16 March – In contrast to yesterday the morning was bright following an overnight frost. From the cottage I could hear the weir but the roar of the water had subsided to a murmur. I decided to visit the Walkham again, a stretch I had explored in February. The extra foot of caramel coloured water passing over the weir sill had reduced to a few inches and there was a chance the lower, broader reaches of the river would be fishable.
I was relieved to see the river was in good condition. It had a slight honey colour but I could see the river bed in the deep runs and pools. Most of the holding areas were on my side, the left bank. I started exploring the water with a black spider, working it down and across and holding the fly over the deeper water with a mend in the line. I expected a tug on the line every drift but although I saw a couple of golden flashes near the fly, it was probably just the shafts of sunlight catching the white stones.
I fished a long pool on the far bank, running the fly under the leafless tree branches and gradually extending the cast to cover every lie. I lost a couple of flies and moved downstream. A kingfisher whizzed past and returned a few minutes later, a good omen. A badly fenced mine shaft distracted me for a few minutes and I wondered about the working conditions and the devastation that would have been caused by the heavy metals and arsenic.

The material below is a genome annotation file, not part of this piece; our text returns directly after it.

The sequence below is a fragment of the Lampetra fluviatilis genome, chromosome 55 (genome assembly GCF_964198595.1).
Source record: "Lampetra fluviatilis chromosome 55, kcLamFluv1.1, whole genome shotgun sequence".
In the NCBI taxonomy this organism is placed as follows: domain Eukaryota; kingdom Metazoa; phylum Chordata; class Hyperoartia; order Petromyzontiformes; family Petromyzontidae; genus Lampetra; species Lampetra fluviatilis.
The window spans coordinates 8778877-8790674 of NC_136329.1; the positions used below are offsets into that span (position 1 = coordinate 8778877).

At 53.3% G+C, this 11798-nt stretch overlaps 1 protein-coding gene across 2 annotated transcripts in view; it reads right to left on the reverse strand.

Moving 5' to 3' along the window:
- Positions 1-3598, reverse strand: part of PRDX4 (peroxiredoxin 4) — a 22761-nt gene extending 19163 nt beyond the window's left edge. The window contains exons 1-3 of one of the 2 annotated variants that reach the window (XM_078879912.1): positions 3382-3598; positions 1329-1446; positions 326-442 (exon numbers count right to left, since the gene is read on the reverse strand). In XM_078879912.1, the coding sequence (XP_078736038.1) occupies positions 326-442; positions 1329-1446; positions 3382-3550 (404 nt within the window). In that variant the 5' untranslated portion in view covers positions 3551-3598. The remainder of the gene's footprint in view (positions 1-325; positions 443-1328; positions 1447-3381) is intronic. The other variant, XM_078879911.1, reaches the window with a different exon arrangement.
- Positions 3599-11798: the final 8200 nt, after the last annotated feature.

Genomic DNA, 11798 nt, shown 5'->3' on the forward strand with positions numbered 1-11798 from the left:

I experimented with heavier flies, different sizes and colours but couldn’t get a take. I fell over while clambering around a rock pile, then encountered a dog walker along the river’s edge. It was a sign to turn back. I’d fished for three hours and not reached the end of the Beat. The walk to the car was longer than I expected, I must remember to stop fishing before I’m exhausted. Although I had not caught a trout or even come close, it had been good to flick a fly around and walk beside the river in the spring sunshine. A great improvement on yesterday.
17 March – In contrast to yesterday the still grey morning was warm and compelling, there are no better conditions for fly fishing. Later in the day the southwesterly would be upstream, ideal for presenting a tiny fly to the moorland brownies. It had to be done. The walk to the Beat was daunting, two kilometers over broken ground on the flanks of Great Mis Tor. The OS map and a compass would take some of the risk out of the trek, contouring around the tor would avoid a steep climb.